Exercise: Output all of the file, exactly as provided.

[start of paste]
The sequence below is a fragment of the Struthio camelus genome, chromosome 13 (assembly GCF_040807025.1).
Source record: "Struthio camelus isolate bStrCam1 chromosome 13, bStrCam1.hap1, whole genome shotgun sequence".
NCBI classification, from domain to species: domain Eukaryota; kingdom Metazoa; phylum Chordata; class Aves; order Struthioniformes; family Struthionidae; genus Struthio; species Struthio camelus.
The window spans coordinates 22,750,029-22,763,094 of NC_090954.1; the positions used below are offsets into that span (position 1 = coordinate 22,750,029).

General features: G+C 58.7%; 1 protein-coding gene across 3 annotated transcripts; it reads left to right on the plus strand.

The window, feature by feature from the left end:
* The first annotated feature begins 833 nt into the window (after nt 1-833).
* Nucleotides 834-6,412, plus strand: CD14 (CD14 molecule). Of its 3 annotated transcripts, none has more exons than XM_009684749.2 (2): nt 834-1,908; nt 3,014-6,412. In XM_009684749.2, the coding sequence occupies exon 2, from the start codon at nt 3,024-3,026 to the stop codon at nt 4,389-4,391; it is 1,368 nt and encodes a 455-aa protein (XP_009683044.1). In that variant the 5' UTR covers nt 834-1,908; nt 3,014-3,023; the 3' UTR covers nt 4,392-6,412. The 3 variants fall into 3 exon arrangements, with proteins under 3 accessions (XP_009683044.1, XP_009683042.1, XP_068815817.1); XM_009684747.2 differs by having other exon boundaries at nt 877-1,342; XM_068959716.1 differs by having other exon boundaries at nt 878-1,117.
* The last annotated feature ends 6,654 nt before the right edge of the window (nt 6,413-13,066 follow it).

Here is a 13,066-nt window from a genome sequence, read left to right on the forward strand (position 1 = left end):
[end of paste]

The sequence below is a fragment of the Struthio camelus genome, chromosome 13 (assembly GCF_040807025.1).
Source record: "Struthio camelus isolate bStrCam1 chromosome 13, bStrCam1.hap1, whole genome shotgun sequence".
NCBI classification, from domain to species: domain Eukaryota; kingdom Metazoa; phylum Chordata; class Aves; order Struthioniformes; family Struthionidae; genus Struthio; species Struthio camelus.
The window spans coordinates 22,750,029-22,763,094 of NC_090954.1; the positions used below are offsets into that span (position 1 = coordinate 22,750,029).

General features: G+C 58.7%; 1 protein-coding gene across 3 annotated transcripts; it reads left to right on the plus strand.

The window, feature by feature from the left end:
* The first annotated feature begins 833 nt into the window (after nt 1-833).
* Nucleotides 834-6,412, plus strand: CD14 (CD14 molecule). Of its 3 annotated transcripts, none has more exons than XM_009684749.2 (2): nt 834-1,908; nt 3,014-6,412. In XM_009684749.2, the coding sequence occupies exon 2, from the start codon at nt 3,024-3,026 to the stop codon at nt 4,389-4,391; it is 1,368 nt and encodes a 455-aa protein (XP_009683044.1). In that variant the 5' UTR covers nt 834-1,908; nt 3,014-3,023; the 3' UTR covers nt 4,392-6,412. The 3 variants fall into 3 exon arrangements, with proteins under 3 accessions (XP_009683044.1, XP_009683042.1, XP_068815817.1); XM_009684747.2 differs by having other exon boundaries at nt 877-1,342; XM_068959716.1 differs by having other exon boundaries at nt 878-1,117.
* The last annotated feature ends 6,654 nt before the right edge of the window (nt 6,413-13,066 follow it).

Here is a 13,066-nt window from a genome sequence, read left to right on the forward strand (position 1 = left end):